Bipolar Disorder Genetics?
Mood disorders are the most common chronic psychiatric disorders in the world and are a leading cause of morbidity. In patients with these disorders, mood can range from elation or mania to deep depression. Patients with bipolar I disorder typically demonstrate at least one major manic episode and usually also a major depressive episode, while those with bipolar II disorder typically show a pattern of depressive symptoms and hypomanic episodes.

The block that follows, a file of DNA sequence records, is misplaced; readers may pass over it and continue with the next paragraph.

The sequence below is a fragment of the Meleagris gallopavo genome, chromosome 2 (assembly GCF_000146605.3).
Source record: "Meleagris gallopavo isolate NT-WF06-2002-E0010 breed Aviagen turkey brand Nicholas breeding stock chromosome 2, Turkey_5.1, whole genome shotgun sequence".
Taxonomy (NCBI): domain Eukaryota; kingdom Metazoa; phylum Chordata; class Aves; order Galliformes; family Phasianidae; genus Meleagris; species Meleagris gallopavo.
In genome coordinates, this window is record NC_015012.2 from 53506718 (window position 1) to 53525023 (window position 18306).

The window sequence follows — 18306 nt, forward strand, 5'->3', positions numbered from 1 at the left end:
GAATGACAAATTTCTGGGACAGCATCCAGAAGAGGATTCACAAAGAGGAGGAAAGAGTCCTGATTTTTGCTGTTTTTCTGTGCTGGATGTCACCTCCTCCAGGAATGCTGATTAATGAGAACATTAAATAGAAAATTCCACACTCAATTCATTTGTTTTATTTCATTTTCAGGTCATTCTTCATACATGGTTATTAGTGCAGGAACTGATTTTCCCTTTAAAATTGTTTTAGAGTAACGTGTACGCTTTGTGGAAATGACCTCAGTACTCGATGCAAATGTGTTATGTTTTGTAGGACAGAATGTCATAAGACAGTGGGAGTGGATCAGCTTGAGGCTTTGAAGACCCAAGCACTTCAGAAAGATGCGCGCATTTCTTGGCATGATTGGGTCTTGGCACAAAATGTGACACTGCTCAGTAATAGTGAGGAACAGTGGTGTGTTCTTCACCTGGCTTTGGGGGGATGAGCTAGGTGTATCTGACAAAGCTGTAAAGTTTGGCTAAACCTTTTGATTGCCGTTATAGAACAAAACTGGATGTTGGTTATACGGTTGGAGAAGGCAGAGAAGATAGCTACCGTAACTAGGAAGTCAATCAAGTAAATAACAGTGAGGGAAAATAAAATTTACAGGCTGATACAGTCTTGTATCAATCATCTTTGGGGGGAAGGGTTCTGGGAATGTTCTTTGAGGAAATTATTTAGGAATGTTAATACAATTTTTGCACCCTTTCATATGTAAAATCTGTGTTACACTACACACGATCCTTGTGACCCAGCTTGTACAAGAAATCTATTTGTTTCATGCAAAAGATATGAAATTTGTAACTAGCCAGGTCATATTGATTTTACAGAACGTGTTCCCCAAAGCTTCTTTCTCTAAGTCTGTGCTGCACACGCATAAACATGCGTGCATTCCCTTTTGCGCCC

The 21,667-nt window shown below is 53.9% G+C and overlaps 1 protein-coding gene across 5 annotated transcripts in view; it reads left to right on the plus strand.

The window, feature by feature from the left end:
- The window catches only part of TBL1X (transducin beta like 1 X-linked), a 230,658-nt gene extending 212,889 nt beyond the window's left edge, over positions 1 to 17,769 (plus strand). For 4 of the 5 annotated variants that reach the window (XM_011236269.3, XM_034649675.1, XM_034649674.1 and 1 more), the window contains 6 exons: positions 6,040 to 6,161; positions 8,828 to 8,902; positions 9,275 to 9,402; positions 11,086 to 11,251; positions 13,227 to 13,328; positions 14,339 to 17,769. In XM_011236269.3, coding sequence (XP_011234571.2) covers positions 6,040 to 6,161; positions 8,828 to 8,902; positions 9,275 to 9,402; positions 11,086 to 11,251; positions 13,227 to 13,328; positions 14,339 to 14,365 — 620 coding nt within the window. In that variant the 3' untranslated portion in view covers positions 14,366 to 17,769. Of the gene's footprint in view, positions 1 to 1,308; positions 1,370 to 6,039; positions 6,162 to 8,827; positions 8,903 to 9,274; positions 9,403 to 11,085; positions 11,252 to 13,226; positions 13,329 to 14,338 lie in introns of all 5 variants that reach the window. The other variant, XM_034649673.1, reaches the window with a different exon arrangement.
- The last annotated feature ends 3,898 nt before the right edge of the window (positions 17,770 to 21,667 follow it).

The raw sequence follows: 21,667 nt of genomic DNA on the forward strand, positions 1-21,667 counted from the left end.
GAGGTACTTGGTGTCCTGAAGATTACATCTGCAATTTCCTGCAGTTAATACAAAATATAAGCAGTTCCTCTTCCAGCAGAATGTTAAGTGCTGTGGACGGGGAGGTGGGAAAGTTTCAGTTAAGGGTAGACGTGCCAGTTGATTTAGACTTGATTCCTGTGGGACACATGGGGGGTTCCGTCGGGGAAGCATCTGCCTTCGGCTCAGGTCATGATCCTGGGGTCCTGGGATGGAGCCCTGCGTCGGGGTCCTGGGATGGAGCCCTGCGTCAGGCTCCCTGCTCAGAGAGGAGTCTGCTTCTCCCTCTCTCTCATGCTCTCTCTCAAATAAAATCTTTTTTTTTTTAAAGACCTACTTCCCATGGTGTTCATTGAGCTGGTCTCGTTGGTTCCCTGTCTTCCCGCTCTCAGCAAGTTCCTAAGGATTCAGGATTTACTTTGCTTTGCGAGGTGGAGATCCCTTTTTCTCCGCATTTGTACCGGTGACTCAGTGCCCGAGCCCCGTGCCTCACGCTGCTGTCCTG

@atharva Many chromosomal regions have shown linkage to bipolar disorder, but meta-analyses of microsatellite marker–based linkage studies have not provided consistent findings of susceptibility regions. Nevertheless, mechanisms behind therapeutic agents used in patients with the disorder have lent support to the possible role of a few different genetic pathways and mutations. Association studies of individual candidate genes have yielded largely mixed findings, but some consistent findings have been reported in a number of genes. For example, the low-functioning variant of a promoter polymorphism (HTTLPR) in the gene coding for the serotonin transporter, the target for serotonin reuptake inhibitor drugs, was associated with bipolar disorder in a meta-analysis.